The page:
This Gross Childhood Habit May Have An Unexpected Benefit

Photographed by Tom Corbett.
You were always scolded for biting your nails as a kid, but little did your parents know that this (admittedly pretty gross) habit could benefit you in the long run. A new study published in the journal Pediatrics suggests that people who bit their nails and sucked their thumbs as children may have fewer allergies as adults.

Related: 10 Terrifying Reasons To Stop Nail Biting — For Good!

Researchers studied a pool of 1,037 children in New Zealand, tracking their nail-biting and thumb-sucking habits from the age of 5 to 11. Once the children reached their teen years, the researchers began testing them for common allergies, including dust mites, grass, cats, and dogs. The study continued into the participants' 30s. In the end, the researchers found that the people who sucked their thumbs or bit their nails with greater frequency were much less likely to have allergies as teens or adults. In fact, only 31% of those who had both habits tested positive for allergies.

"Our findings are consistent with the hygiene theory that early exposure to dirt or germs reduces the risk of developing allergies," lead researcher Malcolm Sears, PhD, said in a press release. In other words, the kids who put their (bacteria-ridden) hands in their mouths more often grew accustomed to common types of germs before they develop sensitivities or allergies to them.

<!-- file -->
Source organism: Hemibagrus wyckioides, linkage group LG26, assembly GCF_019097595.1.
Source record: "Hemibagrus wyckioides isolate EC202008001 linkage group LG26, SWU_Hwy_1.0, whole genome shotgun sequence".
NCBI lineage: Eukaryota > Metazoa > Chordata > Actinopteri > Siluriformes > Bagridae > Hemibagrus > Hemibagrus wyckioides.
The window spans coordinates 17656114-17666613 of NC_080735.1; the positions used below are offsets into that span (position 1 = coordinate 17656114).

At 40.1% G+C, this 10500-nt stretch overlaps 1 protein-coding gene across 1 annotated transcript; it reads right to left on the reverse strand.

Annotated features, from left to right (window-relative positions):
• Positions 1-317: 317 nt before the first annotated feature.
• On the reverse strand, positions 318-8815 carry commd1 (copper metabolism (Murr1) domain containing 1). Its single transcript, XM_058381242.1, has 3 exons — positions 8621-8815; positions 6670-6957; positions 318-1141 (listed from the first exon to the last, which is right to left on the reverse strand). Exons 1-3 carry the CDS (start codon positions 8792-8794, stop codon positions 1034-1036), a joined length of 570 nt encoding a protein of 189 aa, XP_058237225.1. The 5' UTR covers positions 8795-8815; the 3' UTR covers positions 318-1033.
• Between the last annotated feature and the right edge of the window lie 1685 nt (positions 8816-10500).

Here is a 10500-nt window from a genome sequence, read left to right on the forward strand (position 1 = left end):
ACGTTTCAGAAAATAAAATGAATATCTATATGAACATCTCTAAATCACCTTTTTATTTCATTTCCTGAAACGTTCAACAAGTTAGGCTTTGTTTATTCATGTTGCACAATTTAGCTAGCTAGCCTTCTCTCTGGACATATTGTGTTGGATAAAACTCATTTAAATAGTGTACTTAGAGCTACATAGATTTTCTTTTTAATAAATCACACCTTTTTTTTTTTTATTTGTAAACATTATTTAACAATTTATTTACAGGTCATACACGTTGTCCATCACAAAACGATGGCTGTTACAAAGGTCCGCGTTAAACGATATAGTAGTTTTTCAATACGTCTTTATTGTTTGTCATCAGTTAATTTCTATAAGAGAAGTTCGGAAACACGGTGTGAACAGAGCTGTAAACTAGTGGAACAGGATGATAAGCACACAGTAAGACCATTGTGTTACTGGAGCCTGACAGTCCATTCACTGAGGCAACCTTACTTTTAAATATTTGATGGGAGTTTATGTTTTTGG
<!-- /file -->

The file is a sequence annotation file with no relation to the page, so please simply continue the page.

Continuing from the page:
Related: 10 Easy Ways To Boost Your Immunity

Although this is an upside to the kinds of habits that children often end up adopting no matter what, Michael Shapiro, MD, medical director and founder of Vanguard Dermatology, tells Shape that the risks of nail-biting still outweigh the benefits. "Bacteria often gets stuck under the nails, and can then be transferred to the mouth, causing infections of the gums and throat," he says.
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Related: How To Fight Cold & Flu Germs (The *Right* Way)
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